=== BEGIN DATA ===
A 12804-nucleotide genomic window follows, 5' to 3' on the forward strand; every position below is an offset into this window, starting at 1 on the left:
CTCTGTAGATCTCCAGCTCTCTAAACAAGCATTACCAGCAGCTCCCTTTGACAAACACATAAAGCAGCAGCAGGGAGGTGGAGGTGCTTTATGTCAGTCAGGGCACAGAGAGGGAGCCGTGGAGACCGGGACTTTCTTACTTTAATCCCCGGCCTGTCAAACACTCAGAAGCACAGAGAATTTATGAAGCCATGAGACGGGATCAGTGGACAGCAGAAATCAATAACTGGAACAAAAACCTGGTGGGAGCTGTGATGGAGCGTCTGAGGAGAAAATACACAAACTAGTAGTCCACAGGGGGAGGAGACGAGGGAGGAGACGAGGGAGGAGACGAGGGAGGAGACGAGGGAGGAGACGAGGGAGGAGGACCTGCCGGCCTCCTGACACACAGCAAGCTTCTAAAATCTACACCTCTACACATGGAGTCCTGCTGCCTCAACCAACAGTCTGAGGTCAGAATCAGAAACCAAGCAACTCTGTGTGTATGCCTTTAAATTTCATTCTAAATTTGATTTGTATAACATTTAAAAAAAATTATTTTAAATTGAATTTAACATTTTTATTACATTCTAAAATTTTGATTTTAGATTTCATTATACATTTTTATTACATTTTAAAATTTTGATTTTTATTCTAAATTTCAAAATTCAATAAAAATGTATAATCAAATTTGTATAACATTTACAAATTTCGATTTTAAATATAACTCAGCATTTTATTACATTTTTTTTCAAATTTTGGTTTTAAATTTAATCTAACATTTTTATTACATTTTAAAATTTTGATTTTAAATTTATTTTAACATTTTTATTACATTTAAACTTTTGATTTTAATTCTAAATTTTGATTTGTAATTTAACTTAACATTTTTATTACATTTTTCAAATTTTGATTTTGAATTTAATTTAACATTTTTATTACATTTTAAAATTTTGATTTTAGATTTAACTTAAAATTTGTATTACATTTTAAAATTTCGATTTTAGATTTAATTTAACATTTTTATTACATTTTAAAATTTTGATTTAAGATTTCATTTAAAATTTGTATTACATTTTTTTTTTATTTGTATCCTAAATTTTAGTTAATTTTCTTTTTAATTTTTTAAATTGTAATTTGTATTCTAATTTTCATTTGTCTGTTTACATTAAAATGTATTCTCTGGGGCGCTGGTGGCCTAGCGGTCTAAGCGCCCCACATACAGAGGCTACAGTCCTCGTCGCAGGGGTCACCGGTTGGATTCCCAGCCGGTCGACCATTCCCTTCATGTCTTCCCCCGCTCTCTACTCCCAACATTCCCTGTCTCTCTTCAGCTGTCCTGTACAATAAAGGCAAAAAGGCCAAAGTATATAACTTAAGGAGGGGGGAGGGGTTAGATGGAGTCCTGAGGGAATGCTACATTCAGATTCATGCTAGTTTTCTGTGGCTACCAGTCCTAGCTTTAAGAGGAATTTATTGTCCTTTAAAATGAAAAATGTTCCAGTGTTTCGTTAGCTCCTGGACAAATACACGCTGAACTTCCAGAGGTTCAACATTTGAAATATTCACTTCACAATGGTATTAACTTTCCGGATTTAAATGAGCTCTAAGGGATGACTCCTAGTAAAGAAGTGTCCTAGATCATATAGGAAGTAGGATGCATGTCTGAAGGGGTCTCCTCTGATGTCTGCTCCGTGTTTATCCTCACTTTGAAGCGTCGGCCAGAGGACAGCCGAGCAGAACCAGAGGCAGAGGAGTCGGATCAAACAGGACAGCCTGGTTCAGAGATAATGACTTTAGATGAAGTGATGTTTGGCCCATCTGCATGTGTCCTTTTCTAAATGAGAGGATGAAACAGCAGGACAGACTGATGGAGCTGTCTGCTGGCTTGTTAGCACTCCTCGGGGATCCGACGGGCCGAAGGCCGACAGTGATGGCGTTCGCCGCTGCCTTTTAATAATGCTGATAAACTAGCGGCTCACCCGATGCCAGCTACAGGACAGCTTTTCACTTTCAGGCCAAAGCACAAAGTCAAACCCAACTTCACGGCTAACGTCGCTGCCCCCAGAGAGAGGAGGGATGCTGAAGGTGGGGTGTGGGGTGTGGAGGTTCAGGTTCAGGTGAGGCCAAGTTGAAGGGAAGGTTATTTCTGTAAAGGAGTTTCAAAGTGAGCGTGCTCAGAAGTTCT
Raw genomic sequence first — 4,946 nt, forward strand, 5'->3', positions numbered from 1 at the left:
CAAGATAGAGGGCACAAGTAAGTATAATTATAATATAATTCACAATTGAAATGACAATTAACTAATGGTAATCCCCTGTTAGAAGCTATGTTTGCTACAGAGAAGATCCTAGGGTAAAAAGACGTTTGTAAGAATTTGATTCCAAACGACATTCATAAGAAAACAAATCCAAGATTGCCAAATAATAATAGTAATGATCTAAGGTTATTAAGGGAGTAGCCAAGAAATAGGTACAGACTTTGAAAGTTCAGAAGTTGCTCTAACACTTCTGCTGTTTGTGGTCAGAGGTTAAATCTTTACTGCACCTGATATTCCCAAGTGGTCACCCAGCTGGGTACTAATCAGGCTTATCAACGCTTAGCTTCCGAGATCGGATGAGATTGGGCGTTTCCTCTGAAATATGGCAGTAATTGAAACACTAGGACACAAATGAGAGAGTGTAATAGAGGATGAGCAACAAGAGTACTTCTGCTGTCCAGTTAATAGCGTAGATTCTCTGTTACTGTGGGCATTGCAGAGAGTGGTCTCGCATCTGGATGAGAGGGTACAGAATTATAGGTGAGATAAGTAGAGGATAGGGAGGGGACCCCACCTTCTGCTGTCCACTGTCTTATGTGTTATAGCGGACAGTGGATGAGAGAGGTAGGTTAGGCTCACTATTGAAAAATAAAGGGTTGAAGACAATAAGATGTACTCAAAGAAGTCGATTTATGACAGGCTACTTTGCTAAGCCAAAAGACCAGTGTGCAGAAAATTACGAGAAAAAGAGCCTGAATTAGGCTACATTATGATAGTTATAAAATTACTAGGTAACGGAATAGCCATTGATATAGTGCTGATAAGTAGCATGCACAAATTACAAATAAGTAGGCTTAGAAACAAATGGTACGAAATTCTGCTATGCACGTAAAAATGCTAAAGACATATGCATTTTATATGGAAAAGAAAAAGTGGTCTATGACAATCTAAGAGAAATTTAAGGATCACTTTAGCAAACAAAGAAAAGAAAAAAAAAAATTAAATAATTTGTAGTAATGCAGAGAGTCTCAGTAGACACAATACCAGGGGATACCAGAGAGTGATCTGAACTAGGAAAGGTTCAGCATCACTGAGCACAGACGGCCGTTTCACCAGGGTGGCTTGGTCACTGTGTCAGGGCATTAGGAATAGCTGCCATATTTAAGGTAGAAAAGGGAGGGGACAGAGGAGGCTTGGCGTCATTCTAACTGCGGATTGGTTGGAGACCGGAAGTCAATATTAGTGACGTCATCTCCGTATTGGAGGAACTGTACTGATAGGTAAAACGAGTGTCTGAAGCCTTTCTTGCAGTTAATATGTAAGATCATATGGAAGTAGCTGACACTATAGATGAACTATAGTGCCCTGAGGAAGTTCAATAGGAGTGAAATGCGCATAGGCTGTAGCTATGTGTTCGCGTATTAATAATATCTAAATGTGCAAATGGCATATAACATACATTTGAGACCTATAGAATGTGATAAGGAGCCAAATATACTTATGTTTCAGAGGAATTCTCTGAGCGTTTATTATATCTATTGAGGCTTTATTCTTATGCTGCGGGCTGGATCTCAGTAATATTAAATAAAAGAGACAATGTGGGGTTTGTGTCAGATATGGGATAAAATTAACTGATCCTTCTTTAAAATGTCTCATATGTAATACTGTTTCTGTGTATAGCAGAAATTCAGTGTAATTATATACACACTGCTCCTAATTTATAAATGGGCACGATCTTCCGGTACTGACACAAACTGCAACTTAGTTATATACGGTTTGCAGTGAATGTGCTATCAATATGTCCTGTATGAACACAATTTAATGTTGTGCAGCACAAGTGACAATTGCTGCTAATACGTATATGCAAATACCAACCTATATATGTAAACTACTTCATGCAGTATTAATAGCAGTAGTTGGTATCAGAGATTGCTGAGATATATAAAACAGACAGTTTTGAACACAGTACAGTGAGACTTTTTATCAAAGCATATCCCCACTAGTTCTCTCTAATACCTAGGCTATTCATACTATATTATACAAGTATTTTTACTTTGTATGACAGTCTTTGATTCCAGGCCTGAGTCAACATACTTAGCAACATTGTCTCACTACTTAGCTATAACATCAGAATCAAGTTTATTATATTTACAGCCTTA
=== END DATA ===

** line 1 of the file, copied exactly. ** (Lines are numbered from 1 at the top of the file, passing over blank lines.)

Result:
A 12804-nucleotide genomic window follows, 5' to 3' on the forward strand; every position below is an offset into this window, starting at 1 on the left: